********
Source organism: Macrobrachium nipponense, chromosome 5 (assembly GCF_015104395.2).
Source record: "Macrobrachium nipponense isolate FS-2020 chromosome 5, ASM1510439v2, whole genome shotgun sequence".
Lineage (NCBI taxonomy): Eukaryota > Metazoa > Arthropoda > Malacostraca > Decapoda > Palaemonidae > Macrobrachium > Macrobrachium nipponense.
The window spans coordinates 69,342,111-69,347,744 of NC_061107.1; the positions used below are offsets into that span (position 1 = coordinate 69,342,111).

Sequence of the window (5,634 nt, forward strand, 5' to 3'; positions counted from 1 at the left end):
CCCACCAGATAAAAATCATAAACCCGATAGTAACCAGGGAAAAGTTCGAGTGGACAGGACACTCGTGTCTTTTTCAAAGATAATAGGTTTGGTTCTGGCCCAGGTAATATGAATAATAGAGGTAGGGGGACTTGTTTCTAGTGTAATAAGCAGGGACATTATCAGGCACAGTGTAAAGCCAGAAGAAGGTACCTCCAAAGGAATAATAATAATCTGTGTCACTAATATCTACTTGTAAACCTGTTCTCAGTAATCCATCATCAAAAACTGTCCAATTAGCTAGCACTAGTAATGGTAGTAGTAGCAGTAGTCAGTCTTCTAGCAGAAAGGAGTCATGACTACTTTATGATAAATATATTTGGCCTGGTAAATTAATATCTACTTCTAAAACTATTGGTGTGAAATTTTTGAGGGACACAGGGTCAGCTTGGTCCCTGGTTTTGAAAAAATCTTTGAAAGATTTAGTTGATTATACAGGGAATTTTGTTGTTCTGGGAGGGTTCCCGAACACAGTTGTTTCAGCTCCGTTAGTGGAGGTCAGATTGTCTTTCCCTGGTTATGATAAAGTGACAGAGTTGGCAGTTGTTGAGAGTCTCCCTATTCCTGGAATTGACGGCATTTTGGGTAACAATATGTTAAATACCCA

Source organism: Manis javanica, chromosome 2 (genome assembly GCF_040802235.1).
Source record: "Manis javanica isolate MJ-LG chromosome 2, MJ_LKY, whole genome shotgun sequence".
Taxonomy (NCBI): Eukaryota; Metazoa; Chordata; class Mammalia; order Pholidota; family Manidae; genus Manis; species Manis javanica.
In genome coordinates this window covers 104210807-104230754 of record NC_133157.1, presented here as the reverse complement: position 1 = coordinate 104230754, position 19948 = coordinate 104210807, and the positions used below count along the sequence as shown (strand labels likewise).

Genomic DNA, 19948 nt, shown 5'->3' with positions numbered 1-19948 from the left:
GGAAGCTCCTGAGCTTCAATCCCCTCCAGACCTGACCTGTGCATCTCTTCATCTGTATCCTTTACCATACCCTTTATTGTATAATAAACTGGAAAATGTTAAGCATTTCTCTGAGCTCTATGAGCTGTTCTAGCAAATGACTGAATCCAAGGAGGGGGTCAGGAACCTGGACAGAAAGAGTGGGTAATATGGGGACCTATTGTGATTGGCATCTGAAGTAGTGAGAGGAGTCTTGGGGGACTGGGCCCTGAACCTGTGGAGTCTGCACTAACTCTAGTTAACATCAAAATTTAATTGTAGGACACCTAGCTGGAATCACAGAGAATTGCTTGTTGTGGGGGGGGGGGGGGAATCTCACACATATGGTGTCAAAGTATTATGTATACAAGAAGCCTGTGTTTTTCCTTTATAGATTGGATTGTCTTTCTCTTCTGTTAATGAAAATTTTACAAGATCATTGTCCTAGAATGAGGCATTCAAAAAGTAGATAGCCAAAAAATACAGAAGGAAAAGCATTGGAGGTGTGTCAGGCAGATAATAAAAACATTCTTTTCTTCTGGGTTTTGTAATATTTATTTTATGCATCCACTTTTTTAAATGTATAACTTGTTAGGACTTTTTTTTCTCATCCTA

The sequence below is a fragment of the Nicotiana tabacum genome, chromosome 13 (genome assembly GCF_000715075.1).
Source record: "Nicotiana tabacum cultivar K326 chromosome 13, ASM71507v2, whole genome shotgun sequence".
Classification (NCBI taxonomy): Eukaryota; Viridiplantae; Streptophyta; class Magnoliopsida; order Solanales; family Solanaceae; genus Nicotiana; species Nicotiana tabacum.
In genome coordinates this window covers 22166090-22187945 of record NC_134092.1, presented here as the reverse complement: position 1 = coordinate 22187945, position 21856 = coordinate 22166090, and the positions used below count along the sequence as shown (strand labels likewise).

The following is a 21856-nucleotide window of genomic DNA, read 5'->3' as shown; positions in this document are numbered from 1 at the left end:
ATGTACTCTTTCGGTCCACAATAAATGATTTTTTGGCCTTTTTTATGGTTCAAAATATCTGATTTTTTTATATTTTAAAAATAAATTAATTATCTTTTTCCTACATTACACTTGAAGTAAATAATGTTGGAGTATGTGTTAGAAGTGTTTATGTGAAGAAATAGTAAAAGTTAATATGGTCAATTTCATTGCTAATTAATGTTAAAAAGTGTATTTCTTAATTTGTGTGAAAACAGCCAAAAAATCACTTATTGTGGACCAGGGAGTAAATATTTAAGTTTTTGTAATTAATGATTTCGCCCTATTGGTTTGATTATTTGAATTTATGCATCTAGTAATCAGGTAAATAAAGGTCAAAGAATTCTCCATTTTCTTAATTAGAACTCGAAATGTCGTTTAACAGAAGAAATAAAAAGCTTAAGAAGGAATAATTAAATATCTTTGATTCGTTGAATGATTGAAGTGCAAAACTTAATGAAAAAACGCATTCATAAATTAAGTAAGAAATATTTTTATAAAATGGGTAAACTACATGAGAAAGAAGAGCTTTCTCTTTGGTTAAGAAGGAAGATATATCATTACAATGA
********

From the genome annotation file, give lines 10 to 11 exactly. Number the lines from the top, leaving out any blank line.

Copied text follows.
In genome coordinates this window covers 104210807-104230754 of record NC_133157.1, presented here as the reverse complement: position 1 = coordinate 104230754, position 19948 = coordinate 104210807, and the positions used below count along the sequence as shown (strand labels likewise).

Genomic DNA, 19948 nt, shown 5'->3' with positions numbered 1-19948 from the left: